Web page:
It’s actually a little more complicated than that, but I have a working prototype at https://bitbucket.org/schinckel/django-postgres/. There is a field class, but also an example within the search sub-app.

Clearly, you’ll want to be creating the right indexes.

Solve a Complex Problem in One Step

By their very nature, ORMs tend to make this a little less easy to do. Because you don’t normally write custom code, this scenario is less common than you might see in a normal SQL access.

However, with Django, it is possible to write over-complicated queries, but also to use things like .raw(), and .extra() to write “Spaghetti Queries”.

However, it is worth noting that with judicious use of these features, you can indeed write queries that perform exceptionally well, indeed, far better than the ORM is able to generate for you. It’s also worth noting that you can write really, really bad queries that take a very long time, just using the ORM (without even doing things like N+1 queries for related objects).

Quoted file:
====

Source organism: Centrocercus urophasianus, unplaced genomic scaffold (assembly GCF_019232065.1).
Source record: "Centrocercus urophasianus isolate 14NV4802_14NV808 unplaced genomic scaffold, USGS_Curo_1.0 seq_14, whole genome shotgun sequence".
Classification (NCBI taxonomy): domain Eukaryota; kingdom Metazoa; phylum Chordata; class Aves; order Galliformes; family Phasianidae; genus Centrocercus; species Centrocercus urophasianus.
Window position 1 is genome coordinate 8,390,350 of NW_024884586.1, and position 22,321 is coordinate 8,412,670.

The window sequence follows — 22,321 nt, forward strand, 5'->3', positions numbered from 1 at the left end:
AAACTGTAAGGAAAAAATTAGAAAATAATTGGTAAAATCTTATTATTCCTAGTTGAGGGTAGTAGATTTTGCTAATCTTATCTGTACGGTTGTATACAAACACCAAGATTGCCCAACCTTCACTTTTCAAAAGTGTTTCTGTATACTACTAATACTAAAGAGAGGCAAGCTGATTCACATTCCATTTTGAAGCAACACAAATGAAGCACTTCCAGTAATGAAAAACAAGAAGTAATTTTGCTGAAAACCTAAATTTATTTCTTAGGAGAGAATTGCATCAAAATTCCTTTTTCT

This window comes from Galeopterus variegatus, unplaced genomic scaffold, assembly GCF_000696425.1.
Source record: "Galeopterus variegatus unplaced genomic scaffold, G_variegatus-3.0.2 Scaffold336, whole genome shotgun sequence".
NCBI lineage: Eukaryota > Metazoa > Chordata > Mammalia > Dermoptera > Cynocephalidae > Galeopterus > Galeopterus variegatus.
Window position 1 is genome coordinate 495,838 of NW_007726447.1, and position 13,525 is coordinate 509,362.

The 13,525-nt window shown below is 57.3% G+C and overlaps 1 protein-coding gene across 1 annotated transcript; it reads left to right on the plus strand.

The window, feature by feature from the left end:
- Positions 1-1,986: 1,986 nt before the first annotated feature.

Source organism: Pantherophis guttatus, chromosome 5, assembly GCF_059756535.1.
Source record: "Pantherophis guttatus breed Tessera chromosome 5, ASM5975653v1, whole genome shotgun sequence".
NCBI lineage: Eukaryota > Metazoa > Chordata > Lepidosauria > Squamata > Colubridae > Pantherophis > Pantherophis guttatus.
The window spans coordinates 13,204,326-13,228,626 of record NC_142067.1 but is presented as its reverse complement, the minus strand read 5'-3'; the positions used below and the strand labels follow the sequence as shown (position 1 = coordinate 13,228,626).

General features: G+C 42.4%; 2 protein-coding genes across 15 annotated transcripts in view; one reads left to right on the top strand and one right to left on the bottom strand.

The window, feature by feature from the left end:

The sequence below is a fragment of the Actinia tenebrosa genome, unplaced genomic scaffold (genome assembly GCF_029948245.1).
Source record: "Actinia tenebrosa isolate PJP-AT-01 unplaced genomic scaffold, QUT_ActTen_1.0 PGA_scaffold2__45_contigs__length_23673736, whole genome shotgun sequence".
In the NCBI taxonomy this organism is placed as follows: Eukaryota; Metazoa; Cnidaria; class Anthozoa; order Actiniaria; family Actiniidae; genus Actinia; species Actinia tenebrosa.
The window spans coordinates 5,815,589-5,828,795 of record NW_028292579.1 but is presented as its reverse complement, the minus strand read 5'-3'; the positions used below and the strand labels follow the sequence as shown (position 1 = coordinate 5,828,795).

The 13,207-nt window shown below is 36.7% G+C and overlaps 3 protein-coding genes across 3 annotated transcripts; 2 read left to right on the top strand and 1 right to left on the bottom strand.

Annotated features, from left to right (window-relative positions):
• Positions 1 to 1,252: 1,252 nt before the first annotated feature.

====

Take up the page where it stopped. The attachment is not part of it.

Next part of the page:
Indeed, the “how to recognize” section of this chapter shows the biggest red flag I have noticed lately: “Just stick another DISTINCT in there”.

I’ve seen, first-hand how a .distinct() can cause a query to take a very long period of time. Removing the need for a distinct by removing the join, and instead using subqueries, caused a query that was taking around 17 seconds with a given data set to suddenly take less than 200ms.

That alone has forced me to reconsider each and every time I use .distinct() in my code (and probably explains why our code that runs queries against django-reversion) performs so horribly.

A Shortcut That Gets You Lost

I’ve used, in my SQL snippets in this post, the shortcut that is mentioned here: SELECT * FROM .... Luckily, Django doesn’t use this shortcut, and instead lists out every column it expects to see.

This has a really nice side-effect: if your database tables have not been migrated to add that new column, then whenever you try to run any queries against that table, you will have an error. Which is much more likely to happen immediately, rather than at 3am when that column is first actually used.

Application Development Antipatterns

Store Password in Plain Text

There is no, I repeat, no reason you should ever be doing this. It’s a cardinal sin, and Django has a great authentication and authorisation framework, that you can extend however you need it.

As noted in the legitimate uses section: if you are accessing a third-party system, you may need to store the password in a readable format. In this case, something like Oauth, if available, may make things a little safer.

Execute Unverified Input As Code

Read this chapter online.